Some people say that baldness is sexy, but for those who lose their hair it can be a very distressing thing.
It's available a series of remedies over-the-counter, but most of them don't focus on the primary causes: oxidative stress and poor circulation. Today, researchers have designed an experimental microneedle patch containing cerium nanoparticles to combat both problems.
The microneedle method (published on ACS Nano) on mouse models made hair grow back much faster than the best treatments.
A step back on baldness
The most common condition of hair loss is called Androgenetic alopeciaalso known as male or female pattern baldness.
For people with this condition, hair loss is permanent because there are not enough blood vessels surrounding the follicles to supply nutrients, cytokines and other essential molecules.
I ricercators Fangyuan Li, Jianqing Gao and colleagues determined that cerium-containing nanoparticles can mimic enzymes that reduce oxidative stress. However, these nanoparticles cannot cross the outermost layer of the skin. Hence the idea of microneedles.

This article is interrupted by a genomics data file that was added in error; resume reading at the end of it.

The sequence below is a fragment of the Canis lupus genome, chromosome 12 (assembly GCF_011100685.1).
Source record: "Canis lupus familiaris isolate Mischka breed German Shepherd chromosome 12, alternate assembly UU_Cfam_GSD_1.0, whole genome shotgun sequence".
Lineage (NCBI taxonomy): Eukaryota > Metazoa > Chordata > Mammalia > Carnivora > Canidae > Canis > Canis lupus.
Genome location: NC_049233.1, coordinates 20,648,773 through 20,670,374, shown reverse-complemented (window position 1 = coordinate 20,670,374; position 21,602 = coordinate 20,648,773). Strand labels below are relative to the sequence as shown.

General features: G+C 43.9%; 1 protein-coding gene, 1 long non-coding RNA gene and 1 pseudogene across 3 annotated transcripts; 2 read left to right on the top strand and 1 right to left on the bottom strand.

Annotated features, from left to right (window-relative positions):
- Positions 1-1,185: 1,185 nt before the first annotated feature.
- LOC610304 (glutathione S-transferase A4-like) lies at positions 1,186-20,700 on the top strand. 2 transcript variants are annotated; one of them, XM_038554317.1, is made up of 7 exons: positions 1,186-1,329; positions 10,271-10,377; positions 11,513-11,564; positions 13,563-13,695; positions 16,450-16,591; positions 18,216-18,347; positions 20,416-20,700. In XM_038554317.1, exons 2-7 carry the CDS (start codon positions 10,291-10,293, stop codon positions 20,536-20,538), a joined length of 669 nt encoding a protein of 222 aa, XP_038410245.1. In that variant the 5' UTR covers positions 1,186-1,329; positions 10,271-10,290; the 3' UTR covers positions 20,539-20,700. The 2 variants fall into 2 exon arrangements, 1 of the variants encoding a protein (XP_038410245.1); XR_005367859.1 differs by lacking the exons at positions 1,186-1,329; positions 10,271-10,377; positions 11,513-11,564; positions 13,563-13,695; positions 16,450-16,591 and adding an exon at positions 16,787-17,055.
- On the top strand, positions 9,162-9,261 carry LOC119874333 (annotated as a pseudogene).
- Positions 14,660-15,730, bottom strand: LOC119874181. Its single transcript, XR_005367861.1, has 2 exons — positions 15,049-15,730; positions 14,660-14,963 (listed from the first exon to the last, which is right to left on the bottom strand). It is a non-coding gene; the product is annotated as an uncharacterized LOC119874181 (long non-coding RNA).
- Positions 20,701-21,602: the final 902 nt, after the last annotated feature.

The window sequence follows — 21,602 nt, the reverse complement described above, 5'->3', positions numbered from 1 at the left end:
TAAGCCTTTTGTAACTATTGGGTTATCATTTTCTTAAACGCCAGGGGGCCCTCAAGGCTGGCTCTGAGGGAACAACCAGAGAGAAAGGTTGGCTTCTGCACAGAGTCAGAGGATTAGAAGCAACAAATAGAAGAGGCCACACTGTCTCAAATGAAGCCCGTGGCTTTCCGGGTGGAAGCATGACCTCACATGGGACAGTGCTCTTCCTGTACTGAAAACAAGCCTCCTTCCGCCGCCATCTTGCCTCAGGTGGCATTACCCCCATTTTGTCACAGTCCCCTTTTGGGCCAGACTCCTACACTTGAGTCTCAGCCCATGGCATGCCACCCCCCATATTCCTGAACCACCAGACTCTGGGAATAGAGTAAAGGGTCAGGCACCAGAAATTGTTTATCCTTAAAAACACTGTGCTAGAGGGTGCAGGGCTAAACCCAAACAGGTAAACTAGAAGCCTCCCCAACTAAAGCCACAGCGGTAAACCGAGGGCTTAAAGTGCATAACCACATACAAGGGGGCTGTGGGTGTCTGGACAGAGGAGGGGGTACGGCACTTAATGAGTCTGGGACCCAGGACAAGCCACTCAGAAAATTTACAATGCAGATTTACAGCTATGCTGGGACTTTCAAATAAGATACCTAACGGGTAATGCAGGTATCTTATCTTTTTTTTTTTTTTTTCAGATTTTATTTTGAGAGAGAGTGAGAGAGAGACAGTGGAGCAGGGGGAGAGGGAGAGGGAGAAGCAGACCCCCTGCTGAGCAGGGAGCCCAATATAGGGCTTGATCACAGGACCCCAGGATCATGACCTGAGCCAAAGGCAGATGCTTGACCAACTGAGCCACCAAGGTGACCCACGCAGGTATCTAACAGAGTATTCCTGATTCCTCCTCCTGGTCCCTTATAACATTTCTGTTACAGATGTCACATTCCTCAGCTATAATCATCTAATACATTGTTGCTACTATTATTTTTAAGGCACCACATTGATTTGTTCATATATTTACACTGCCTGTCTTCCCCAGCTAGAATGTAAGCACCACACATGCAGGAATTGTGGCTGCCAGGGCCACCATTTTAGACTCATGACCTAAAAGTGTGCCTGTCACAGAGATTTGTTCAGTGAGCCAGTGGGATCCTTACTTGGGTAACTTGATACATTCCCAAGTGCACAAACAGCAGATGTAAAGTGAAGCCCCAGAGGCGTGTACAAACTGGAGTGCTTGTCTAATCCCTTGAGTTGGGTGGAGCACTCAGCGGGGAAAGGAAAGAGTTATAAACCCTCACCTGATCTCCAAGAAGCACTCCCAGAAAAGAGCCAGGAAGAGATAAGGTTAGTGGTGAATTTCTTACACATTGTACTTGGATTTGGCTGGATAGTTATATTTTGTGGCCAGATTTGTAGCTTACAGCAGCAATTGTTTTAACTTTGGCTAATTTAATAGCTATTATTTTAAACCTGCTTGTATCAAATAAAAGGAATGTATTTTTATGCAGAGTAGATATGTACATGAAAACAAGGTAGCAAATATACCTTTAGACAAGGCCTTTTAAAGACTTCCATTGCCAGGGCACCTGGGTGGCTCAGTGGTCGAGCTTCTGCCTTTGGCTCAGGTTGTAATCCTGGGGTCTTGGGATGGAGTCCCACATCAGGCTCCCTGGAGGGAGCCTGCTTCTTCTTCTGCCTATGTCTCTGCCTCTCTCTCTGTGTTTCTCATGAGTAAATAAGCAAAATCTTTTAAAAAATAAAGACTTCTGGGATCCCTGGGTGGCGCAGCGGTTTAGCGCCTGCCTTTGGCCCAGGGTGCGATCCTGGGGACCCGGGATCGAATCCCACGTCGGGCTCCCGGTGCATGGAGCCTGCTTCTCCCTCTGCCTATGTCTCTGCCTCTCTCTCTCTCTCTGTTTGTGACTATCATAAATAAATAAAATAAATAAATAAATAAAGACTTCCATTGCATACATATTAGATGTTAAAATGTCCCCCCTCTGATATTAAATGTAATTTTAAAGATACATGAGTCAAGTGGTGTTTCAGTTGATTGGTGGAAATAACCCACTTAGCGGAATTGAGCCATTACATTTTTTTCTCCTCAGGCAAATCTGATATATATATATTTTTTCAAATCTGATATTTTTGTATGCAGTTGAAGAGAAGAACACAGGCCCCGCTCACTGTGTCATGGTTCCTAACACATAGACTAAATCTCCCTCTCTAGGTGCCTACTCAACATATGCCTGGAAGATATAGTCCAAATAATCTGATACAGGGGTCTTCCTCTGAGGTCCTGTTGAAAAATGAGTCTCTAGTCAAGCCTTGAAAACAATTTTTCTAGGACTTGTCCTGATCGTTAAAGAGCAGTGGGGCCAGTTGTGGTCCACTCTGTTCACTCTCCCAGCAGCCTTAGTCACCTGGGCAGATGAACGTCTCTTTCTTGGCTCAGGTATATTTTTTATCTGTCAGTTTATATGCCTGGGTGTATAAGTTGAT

Micro-needles against baldness
The researchers wanted to design a non-invasive way to deliver cerium-containing nanoparticles near the hair roots. Deep under the skin, to promote hair regrowth.
As a first step, the researchers coated the cerium nanoparticles with a biodegradable compound of polyethylene-lipid glycol. Then a made the microneedle soluble patch by pouring a mixture of hyaluronic acid, a naturally abundant substance in human skin, and cerium-containing nanoparticles into a mold.
The results achieved
The team tested cerium microneedles on male mice. Applications of the microneedle patch stimulated the formation of new blood vessels around the hair follicles of the mice.
Mice treated with this method also had fewer oxidative stress compounds in the skin. Finally, the researchers found that the cerium-containing patches resulted in regrowth with satisfactory coverage, density and diameter.
Ultimately, the researchers say, microneedle patches that introduce cerium nanoparticles into the skin are a promising strategy.